Can you judge a book by its cover?


I’d like to think that we live in a world where we judge a person based on their inner qualities rather than on physical appearance. According to research that is not the case, we make snap judgments of others based soley on their physical appearance. For example, the more attractive we find someone the more likely we are to like them and think that they possess positive qualities (Feingold, 1992, p. 333).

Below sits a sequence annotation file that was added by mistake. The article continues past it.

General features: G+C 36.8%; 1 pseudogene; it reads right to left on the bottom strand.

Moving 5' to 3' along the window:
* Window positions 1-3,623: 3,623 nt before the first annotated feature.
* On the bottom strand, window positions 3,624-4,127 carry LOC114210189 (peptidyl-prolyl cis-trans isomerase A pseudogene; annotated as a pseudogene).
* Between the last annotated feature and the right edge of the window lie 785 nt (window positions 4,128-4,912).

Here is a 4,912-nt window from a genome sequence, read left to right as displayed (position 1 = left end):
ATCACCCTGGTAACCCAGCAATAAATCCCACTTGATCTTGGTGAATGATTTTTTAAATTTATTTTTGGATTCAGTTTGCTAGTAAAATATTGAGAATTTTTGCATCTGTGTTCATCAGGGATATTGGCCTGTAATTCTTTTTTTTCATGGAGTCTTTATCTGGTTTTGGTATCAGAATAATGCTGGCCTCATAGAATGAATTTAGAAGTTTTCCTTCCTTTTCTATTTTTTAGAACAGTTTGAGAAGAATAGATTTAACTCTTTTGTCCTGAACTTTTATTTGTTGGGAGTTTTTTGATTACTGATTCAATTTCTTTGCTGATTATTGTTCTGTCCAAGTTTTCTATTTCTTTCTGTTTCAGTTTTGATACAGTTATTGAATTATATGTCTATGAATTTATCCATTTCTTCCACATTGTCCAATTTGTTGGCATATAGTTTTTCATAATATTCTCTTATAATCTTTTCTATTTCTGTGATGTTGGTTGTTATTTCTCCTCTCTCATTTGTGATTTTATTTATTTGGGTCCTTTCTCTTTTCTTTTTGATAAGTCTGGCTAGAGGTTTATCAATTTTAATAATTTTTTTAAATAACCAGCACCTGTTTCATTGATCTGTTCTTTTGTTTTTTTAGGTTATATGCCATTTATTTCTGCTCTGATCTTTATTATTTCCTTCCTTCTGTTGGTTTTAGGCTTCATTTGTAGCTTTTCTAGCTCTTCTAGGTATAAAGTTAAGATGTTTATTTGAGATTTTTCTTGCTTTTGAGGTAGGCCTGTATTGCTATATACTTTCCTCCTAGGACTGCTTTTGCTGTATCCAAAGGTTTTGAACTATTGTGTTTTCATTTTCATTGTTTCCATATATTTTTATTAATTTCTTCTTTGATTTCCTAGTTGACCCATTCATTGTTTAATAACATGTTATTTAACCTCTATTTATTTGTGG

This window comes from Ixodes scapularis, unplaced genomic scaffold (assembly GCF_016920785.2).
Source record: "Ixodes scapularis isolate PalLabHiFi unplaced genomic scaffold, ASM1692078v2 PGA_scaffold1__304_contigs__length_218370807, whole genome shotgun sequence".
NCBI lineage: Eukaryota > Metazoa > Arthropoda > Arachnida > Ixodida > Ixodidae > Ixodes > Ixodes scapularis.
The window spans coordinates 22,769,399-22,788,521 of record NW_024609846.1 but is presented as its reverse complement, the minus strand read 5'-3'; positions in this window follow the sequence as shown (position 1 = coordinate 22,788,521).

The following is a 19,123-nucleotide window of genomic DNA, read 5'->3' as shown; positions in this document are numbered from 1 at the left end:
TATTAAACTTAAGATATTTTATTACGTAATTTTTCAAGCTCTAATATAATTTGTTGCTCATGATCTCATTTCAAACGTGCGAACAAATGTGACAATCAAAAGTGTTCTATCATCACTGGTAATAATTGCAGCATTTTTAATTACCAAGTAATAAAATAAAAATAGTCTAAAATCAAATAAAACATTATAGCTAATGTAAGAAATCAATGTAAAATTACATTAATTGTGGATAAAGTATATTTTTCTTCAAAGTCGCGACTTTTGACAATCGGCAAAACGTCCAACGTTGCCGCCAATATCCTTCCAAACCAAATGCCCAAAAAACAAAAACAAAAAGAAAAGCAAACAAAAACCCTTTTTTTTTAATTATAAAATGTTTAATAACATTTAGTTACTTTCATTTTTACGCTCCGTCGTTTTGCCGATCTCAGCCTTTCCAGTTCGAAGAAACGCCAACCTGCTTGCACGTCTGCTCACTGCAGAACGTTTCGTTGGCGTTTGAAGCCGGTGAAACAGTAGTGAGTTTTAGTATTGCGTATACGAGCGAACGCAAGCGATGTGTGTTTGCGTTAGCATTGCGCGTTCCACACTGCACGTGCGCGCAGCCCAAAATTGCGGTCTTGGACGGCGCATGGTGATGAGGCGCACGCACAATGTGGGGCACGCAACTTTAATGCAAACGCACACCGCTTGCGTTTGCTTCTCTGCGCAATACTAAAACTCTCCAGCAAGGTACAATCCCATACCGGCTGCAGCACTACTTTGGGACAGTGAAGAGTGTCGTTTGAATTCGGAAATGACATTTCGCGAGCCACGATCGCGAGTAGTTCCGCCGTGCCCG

A good illustration of this phenomenon would be my friend; she is gorgeous and looks like she could be the missing Kardashian sister. It has become a running joke among my friends that no matter what she says to people (whether it’s offensive or just plain awkward) they always respond well to her. It would be impossible to say that all that positive feedback is due to attractiveness (she also has a very bubbly personality, but I definitely think it’s a contributing factor.